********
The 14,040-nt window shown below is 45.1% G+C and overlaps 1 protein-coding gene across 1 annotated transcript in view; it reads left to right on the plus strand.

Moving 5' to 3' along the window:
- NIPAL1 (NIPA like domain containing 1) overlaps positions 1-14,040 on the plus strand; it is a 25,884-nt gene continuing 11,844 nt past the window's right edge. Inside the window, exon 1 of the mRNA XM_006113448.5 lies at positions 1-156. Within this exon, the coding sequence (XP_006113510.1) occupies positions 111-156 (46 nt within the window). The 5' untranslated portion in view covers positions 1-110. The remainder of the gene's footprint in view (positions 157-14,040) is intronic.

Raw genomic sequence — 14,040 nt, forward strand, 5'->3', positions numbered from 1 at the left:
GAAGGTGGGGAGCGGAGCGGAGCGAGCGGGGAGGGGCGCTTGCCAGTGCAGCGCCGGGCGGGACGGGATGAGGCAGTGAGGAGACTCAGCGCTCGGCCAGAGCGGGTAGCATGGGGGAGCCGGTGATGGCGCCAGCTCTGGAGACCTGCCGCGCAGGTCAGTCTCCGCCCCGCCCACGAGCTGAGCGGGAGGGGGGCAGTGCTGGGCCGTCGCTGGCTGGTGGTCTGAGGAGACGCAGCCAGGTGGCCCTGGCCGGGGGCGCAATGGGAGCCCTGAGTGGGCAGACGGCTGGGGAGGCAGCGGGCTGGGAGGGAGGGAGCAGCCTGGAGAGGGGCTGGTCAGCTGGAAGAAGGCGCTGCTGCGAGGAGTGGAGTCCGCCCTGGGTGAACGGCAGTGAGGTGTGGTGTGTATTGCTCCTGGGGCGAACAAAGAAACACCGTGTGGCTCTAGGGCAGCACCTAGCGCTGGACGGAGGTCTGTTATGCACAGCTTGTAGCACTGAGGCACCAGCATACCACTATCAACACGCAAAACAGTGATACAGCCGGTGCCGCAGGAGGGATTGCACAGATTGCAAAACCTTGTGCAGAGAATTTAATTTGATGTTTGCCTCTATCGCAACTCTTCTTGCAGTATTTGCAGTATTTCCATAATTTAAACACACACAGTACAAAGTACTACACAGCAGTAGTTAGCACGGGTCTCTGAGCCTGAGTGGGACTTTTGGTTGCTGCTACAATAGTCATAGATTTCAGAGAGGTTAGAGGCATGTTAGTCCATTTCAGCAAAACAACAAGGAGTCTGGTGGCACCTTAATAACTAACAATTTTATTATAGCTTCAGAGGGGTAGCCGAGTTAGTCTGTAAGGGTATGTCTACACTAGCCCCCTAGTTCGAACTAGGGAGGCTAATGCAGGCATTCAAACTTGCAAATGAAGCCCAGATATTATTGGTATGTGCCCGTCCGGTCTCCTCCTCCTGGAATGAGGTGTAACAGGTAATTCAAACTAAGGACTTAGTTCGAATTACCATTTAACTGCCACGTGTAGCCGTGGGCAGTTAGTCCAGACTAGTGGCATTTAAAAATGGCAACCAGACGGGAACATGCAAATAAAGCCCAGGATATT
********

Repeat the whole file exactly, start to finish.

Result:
The 14,040-nt window shown below is 45.1% G+C and overlaps 1 protein-coding gene across 1 annotated transcript in view; it reads left to right on the plus strand.

Moving 5' to 3' along the window:
- NIPAL1 (NIPA like domain containing 1) overlaps positions 1-14,040 on the plus strand; it is a 25,884-nt gene continuing 11,844 nt past the window's right edge. Inside the window, exon 1 of the mRNA XM_006113448.5 lies at positions 1-156. Within this exon, the coding sequence (XP_006113510.1) occupies positions 111-156 (46 nt within the window). The 5' untranslated portion in view covers positions 1-110. The remainder of the gene's footprint in view (positions 157-14,040) is intronic.

Raw genomic sequence — 14,040 nt, forward strand, 5'->3', positions numbered from 1 at the left:
GAAGGTGGGGAGCGGAGCGGAGCGAGCGGGGAGGGGCGCTTGCCAGTGCAGCGCCGGGCGGGACGGGATGAGGCAGTGAGGAGACTCAGCGCTCGGCCAGAGCGGGTAGCATGGGGGAGCCGGTGATGGCGCCAGCTCTGGAGACCTGCCGCGCAGGTCAGTCTCCGCCCCGCCCACGAGCTGAGCGGGAGGGGGGCAGTGCTGGGCCGTCGCTGGCTGGTGGTCTGAGGAGACGCAGCCAGGTGGCCCTGGCCGGGGGCGCAATGGGAGCCCTGAGTGGGCAGACGGCTGGGGAGGCAGCGGGCTGGGAGGGAGGGAGCAGCCTGGAGAGGGGCTGGTCAGCTGGAAGAAGGCGCTGCTGCGAGGAGTGGAGTCCGCCCTGGGTGAACGGCAGTGAGGTGTGGTGTGTATTGCTCCTGGGGCGAACAAAGAAACACCGTGTGGCTCTAGGGCAGCACCTAGCGCTGGACGGAGGTCTGTTATGCACAGCTTGTAGCACTGAGGCACCAGCATACCACTATCAACACGCAAAACAGTGATACAGCCGGTGCCGCAGGAGGGATTGCACAGATTGCAAAACCTTGTGCAGAGAATTTAATTTGATGTTTGCCTCTATCGCAACTCTTCTTGCAGTATTTGCAGTATTTCCATAATTTAAACACACACAGTACAAAGTACTACACAGCAGTAGTTAGCACGGGTCTCTGAGCCTGAGTGGGACTTTTGGTTGCTGCTACAATAGTCATAGATTTCAGAGAGGTTAGAGGCATGTTAGTCCATTTCAGCAAAACAACAAGGAGTCTGGTGGCACCTTAATAACTAACAATTTTATTATAGCTTCAGAGGGGTAGCCGAGTTAGTCTGTAAGGGTATGTCTACACTAGCCCCCTAGTTCGAACTAGGGAGGCTAATGCAGGCATTCAAACTTGCAAATGAAGCCCAGATATTATTGGTATGTGCCCGTCCGGTCTCCTCCTCCTGGAATGAGGTGTAACAGGTAATTCAAACTAAGGACTTAGTTCGAATTACCATTTAACTGCCACGTGTAGCCGTGGGCAGTTAGTCCAGACTAGTGGCATTTAAAAATGGCAACCAGACGGGAACATGCAAATAAAGCCCAGGATATT